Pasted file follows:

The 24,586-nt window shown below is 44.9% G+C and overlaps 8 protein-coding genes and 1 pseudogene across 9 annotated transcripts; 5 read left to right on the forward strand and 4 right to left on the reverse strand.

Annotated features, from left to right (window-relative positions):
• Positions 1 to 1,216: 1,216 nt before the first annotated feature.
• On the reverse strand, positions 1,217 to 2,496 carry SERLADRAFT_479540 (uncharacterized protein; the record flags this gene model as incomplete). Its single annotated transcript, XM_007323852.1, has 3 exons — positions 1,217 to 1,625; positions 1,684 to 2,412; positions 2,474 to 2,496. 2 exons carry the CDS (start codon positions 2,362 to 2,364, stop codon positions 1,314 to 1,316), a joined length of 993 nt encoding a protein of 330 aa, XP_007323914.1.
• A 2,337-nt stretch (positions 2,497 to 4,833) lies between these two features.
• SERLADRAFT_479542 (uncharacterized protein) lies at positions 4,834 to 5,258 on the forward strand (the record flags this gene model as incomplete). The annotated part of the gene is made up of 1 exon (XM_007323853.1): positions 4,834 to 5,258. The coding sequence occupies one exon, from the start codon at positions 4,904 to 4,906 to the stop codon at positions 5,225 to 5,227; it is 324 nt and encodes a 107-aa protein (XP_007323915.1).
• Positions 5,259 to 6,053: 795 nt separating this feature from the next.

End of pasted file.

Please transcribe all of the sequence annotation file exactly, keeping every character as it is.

The 24,586-nt window shown below is 44.9% G+C and overlaps 8 protein-coding genes and 1 pseudogene across 9 annotated transcripts; 5 read left to right on the forward strand and 4 right to left on the reverse strand.

Annotated features, from left to right (window-relative positions):
• Positions 1 to 1,216: 1,216 nt before the first annotated feature.
• On the reverse strand, positions 1,217 to 2,496 carry SERLADRAFT_479540 (uncharacterized protein; the record flags this gene model as incomplete). Its single annotated transcript, XM_007323852.1, has 3 exons — positions 1,217 to 1,625; positions 1,684 to 2,412; positions 2,474 to 2,496. 2 exons carry the CDS (start codon positions 2,362 to 2,364, stop codon positions 1,314 to 1,316), a joined length of 993 nt encoding a protein of 330 aa, XP_007323914.1.
• A 2,337-nt stretch (positions 2,497 to 4,833) lies between these two features.
• SERLADRAFT_479542 (uncharacterized protein) lies at positions 4,834 to 5,258 on the forward strand (the record flags this gene model as incomplete). The annotated part of the gene is made up of 1 exon (XM_007323853.1): positions 4,834 to 5,258. The coding sequence occupies one exon, from the start codon at positions 4,904 to 4,906 to the stop codon at positions 5,225 to 5,227; it is 324 nt and encodes a 107-aa protein (XP_007323915.1).
• Positions 5,259 to 6,053: 795 nt separating this feature from the next.